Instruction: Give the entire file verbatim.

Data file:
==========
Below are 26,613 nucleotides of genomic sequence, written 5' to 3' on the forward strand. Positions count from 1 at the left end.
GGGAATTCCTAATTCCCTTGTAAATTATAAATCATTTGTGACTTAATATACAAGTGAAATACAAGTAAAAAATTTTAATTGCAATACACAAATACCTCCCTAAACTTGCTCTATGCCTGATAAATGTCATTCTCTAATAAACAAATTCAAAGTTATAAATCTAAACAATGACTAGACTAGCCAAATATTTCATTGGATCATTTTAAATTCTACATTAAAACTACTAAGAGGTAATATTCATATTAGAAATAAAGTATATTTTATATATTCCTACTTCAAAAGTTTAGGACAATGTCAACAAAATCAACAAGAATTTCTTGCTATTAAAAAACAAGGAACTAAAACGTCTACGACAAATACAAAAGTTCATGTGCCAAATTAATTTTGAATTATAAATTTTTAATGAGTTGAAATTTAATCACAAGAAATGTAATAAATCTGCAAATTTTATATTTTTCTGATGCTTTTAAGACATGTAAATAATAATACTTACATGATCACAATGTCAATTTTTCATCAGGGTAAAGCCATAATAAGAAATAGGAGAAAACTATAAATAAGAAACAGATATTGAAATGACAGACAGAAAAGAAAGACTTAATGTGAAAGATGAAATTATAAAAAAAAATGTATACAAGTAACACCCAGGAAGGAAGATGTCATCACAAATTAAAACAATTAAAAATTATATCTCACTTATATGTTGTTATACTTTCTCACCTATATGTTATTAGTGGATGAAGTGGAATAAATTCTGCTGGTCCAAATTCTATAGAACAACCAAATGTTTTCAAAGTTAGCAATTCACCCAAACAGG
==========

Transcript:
Below are 26,613 nucleotides of genomic sequence, written 5' to 3' on the forward strand. Positions count from 1 at the left end.
GGGAATTCCTAATTCCCTTGTAAATTATAAATCATTTGTGACTTAATATACAAGTGAAATACAAGTAAAAAATTTTAATTGCAATACACAAATACCTCCCTAAACTTGCTCTATGCCTGATAAATGTCATTCTCTAATAAACAAATTCAAAGTTATAAATCTAAACAATGACTAGACTAGCCAAATATTTCATTGGATCATTTTAAATTCTACATTAAAACTACTAAGAGGTAATATTCATATTAGAAATAAAGTATATTTTATATATTCCTACTTCAAAAGTTTAGGACAATGTCAACAAAATCAACAAGAATTTCTTGCTATTAAAAAACAAGGAACTAAAACGTCTACGACAAATACAAAAGTTCATGTGCCAAATTAATTTTGAATTATAAATTTTTAATGAGTTGAAATTTAATCACAAGAAATGTAATAAATCTGCAAATTTTATATTTTTCTGATGCTTTTAAGACATGTAAATAATAATACTTACATGATCACAATGTCAATTTTTCATCAGGGTAAAGCCATAATAAGAAATAGGAGAAAACTATAAATAAGAAACAGATATTGAAATGACAGACAGAAAAGAAAGACTTAATGTGAAAGATGAAATTATAAAAAAAAATGTATACAAGTAACACCCAGGAAGGAAGATGTCATCACAAATTAAAACAATTAAAAATTATATCTCACTTATATGTTGTTATACTTTCTCACCTATATGTTATTAGTGGATGAAGTGGAATAAATTCTGCTGGTCCAAATTCTATAGAACAACCAAATGTTTTCAAAGTTAGCAATTCACCCAAACAGG